The self-employed have unique tax responsibilities, whether in the US or abroad. They are required to pay both the employer and employee portion of their FICA taxes.
This article will cover what self-employment is and how to calculate your profit and expenses. It will also go over one of the most common taxes that gets overlooked: self-employment or Social Security and Medicare taxes.
You will first need to calculate Social Security and Medicare taxes on your income. These taxes fall into the category of Payroll Taxes, so you’ll need to take this into account before calculating your self-employment tax. The Social Security tax is calculated differently than the Medicare tax, but they both come out to 15.3% combined.
For example, if you get paid $725 per project, then self-employment taxes will only cost you around $110.92. That’s where travel deductions come into place. You can claim these business expenses to lower your taxable income.
This article will cover the basics of self-employment as well as how to deduct travel expenses.
The Low-Down On Self-employment Taxes
Self-employment is having a business on your own. So, if you’re an independent contractor or freelancer, or you run a small company, you are self-employed. You would be responsible for paying taxes in a special way called Self Employment Tax. The Internal Revenue Service (IRS) has special rules for people who are self-employed by choice.
Generally, you are considered self-employed if the business you are working for is not paying you wages. This means that if you work under a W-2 (Form attached to your pay stub) then you are an employee and not self-employed. In this case, your employer is responsible for paying half of your payroll taxes.
If they fail to do so, they could be on the hook for any taxes and penalties associated with this oversight. This can turn into a nasty surprise for your employer if you attempt to file a tax return for the year.
This is where self-employed income calculations come in. You are responsible for paying all of your own taxes, including all federal and state self-employment taxes. Every form that you fill out and every payment that you make needs to be careful attention to detail. If someone is using you as an employee, they have no obligation to pay any taxes on any of your earnings.
But if you’re self-employed, then all revenue that comes through your business should be reported on your income tax return. This includes money made at gigs, as well as money paid directly to you by clients. A lot of people can be surprised when they find out they’re self-employed and have to pay all of their own taxes.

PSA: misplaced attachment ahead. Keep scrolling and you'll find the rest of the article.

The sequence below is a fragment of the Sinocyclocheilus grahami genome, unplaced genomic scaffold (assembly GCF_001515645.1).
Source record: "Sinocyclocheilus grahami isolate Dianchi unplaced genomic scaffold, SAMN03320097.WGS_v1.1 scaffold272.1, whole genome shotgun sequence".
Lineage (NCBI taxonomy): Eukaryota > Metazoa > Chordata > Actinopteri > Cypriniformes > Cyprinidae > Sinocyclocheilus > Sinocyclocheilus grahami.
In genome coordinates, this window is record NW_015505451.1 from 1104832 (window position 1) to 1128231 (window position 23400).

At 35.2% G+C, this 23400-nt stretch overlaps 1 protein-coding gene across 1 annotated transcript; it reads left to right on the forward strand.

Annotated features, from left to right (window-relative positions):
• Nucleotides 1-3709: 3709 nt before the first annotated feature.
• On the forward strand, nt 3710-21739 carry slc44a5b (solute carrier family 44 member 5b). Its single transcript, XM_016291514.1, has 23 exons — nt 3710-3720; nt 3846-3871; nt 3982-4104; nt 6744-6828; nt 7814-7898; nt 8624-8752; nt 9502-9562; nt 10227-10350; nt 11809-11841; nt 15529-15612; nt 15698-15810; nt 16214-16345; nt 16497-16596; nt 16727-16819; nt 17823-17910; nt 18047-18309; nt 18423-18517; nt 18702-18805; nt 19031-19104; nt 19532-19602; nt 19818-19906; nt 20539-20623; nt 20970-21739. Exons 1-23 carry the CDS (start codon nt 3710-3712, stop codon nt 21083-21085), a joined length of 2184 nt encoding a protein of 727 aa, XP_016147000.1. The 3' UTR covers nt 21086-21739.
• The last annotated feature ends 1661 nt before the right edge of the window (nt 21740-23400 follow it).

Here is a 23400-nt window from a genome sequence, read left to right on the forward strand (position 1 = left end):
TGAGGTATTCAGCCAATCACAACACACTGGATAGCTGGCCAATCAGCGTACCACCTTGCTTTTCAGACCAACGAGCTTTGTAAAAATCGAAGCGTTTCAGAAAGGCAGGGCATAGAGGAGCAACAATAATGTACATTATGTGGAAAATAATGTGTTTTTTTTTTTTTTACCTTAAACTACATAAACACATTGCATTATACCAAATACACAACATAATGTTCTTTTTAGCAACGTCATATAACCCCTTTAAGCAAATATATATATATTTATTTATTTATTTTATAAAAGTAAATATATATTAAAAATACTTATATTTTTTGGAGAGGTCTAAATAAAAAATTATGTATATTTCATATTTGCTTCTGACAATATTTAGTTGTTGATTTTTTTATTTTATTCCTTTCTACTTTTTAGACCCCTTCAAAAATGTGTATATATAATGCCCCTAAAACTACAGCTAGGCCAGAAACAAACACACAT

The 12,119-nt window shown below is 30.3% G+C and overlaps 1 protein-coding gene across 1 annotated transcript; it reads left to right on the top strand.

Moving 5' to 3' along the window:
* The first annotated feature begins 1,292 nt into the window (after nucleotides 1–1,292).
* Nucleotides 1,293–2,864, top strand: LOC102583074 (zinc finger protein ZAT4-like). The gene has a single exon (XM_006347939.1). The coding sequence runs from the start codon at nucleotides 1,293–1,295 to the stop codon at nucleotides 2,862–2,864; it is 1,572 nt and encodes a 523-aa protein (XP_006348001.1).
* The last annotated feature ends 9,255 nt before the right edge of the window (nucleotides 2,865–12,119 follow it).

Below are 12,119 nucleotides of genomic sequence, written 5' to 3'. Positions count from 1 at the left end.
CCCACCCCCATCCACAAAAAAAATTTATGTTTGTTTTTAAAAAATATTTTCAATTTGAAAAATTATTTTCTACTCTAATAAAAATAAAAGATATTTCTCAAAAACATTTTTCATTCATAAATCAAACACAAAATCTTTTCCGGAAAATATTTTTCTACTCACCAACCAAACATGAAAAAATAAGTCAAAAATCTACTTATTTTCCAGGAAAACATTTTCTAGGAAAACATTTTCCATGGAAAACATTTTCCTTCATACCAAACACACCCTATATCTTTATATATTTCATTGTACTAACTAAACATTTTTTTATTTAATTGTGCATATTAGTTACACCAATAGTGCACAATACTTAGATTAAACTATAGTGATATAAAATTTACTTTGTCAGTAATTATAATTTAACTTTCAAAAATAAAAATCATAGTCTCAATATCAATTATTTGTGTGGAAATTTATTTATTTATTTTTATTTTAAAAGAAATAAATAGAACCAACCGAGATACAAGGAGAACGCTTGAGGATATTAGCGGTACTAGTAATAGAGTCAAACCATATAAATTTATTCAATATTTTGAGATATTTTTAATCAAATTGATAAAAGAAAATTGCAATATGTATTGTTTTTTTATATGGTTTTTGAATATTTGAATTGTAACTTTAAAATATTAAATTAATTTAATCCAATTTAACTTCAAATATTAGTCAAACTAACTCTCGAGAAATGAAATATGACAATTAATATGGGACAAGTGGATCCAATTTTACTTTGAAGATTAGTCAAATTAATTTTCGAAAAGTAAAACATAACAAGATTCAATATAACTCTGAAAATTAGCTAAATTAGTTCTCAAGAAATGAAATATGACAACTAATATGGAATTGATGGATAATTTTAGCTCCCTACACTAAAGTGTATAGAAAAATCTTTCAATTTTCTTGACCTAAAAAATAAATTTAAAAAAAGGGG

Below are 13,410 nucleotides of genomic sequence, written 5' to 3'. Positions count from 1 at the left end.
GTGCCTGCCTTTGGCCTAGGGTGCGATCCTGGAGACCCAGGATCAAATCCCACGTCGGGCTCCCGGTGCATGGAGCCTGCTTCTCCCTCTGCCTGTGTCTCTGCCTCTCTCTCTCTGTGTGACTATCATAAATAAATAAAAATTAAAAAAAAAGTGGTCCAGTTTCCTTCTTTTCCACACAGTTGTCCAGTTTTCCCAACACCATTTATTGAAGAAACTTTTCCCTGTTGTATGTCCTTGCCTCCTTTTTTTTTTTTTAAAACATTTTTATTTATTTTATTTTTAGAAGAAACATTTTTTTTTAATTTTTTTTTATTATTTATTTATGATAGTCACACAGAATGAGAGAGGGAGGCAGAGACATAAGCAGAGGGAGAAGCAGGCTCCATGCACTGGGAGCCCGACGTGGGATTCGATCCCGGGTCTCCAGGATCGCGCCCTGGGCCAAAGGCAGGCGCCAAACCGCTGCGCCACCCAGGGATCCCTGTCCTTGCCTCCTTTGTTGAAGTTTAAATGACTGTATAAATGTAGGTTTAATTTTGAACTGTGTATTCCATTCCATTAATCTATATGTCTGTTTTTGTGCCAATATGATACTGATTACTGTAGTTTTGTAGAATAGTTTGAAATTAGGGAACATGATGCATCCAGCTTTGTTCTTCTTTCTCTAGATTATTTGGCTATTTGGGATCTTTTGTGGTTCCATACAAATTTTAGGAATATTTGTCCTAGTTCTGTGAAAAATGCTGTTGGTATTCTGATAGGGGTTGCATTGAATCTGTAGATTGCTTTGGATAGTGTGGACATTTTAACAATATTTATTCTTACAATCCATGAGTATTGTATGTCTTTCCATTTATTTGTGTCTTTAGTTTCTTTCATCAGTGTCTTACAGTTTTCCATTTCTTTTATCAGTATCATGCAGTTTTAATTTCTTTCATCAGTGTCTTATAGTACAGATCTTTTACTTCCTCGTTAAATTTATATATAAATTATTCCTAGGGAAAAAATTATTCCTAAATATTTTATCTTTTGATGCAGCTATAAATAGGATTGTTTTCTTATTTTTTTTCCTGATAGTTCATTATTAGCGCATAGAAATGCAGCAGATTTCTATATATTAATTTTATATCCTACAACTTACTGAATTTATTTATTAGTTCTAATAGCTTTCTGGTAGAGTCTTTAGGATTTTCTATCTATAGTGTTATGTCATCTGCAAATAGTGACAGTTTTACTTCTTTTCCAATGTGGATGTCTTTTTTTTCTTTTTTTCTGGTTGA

Tracking Travel Expenses
You will want to track your travel expenses and make sure that they are under control. Here’s a list of common travel deductions you can claim.
- Business Meals – keep your receipts if you have to meet with clients or associates to discuss business during a meal. The cost of food can be deducted (50 percent deductible)
- Dry Cleaning and Laundry While You Travel – If you have a business meeting and you need to get dry cleaning done to look nice, these expenses are fully deductible. Laundry costs as well.
- Entertainment – If you have to take your client our business associate out for entertainment, these can be written off. Be warned. If the entertainment expense (like bottle service at a club) is too egregious or over the top, it could raise alarms with the IRS.
- Transportation Costs – Any transportation costs like taxis, Ubers or Lyfts, plane tickets, rental cars, and bus tickets can be written off. Even fuel if you have to drive to business meetings or
- Lodging – if you book an AirBNB or Hotel for your business travel trip, the expenses can be written off.
For the complete list, check out the IRS’s guidelines.
What About Business And Personal Travel Expenses?
When you’re self-employed, it’s tempting to blend business and pleasure on vacations. If you absolutely must visit New York why not extend your stay and spend a few more days taking in the sights (like going to see the Statue of Liberty or Empire State Tower).
It’s fine to enjoy business travel, but make sure you only deduct the amount of your trip that is genuinely used for business. For example, if you stay in New York for four extra nights for pleasure, you won’t be able to deduct the hotel room and other expenses.
You can’t deduct your spouse’s or other companion’s travel expenditures unless they are your employees. As a result, you won’t be able to deduct the second airline ticket. However, you can still deduct the amount you would have spent on a hotel stay.
You will have a lot of receipts for things like food, gasoline, etc. These expenses need to be tracked and kept in order as well. This can be a very high-maintenance process, as it requires meticulous attention to detail.
Use A Software To Help You Track Travel Expenses
Furthermore, this software will help you calculate your receipts and expenses. It’s a great way to give yourself a quick peek at how much money you’ve made this year. This can be very helpful if you want to know how much money you will need to raise or save up in order to take care of your taxes in the future.
Time To Write Off Travel Expenses!
If you are self-employed, then you will need to pay all of your own taxes. You’ll need to track all of your income and expenses. Be sure to keep careful records of everything that you earn, because there is a very big difference between being a freelancer and being an employee. If you have questions, then the best thing that you can do is seek out the advice of experts. They will know exactly what forms and calculations you need to fill out in order to submit a successful tax return.